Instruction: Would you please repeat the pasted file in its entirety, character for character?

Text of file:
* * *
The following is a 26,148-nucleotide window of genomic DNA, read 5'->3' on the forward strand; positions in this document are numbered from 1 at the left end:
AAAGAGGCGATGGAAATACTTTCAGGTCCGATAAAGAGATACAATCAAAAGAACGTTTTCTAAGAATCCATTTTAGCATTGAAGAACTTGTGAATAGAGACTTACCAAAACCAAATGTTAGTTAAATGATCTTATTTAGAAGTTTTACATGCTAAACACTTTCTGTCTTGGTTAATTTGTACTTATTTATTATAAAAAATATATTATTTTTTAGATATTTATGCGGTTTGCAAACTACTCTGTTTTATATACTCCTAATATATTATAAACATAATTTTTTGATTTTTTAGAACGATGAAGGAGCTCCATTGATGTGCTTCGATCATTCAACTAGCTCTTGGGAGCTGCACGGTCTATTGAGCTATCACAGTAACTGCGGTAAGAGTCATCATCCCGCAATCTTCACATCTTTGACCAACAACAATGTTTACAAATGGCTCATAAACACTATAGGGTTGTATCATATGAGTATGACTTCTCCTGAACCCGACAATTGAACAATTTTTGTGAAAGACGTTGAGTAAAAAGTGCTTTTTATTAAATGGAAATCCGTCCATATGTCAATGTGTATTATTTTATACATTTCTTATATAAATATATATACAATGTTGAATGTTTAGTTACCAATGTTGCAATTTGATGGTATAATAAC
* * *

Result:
The following is a 26,148-nucleotide window of genomic DNA, read 5'->3' on the forward strand; positions in this document are numbered from 1 at the left end:
AAAGAGGCGATGGAAATACTTTCAGGTCCGATAAAGAGATACAATCAAAAGAACGTTTTCTAAGAATCCATTTTAGCATTGAAGAACTTGTGAATAGAGACTTACCAAAACCAAATGTTAGTTAAATGATCTTATTTAGAAGTTTTACATGCTAAACACTTTCTGTCTTGGTTAATTTGTACTTATTTATTATAAAAAATATATTATTTTTTAGATATTTATGCGGTTTGCAAACTACTCTGTTTTATATACTCCTAATATATTATAAACATAATTTTTTGATTTTTTAGAACGATGAAGGAGCTCCATTGATGTGCTTCGATCATTCAACTAGCTCTTGGGAGCTGCACGGTCTATTGAGCTATCACAGTAACTGCGGTAAGAGTCATCATCCCGCAATCTTCACATCTTTGACCAACAACAATGTTTACAAATGGCTCATAAACACTATAGGGTTGTATCATATGAGTATGACTTCTCCTGAACCCGACAATTGAACAATTTTTGTGAAAGACGTTGAGTAAAAAGTGCTTTTTATTAAATGGAAATCCGTCCATATGTCAATGTGTATTATTTTATACATTTCTTATATAAATATATATACAATGTTGAATGTTTAGTTACCAATGTTGCAATTTGATGGTATAATAAC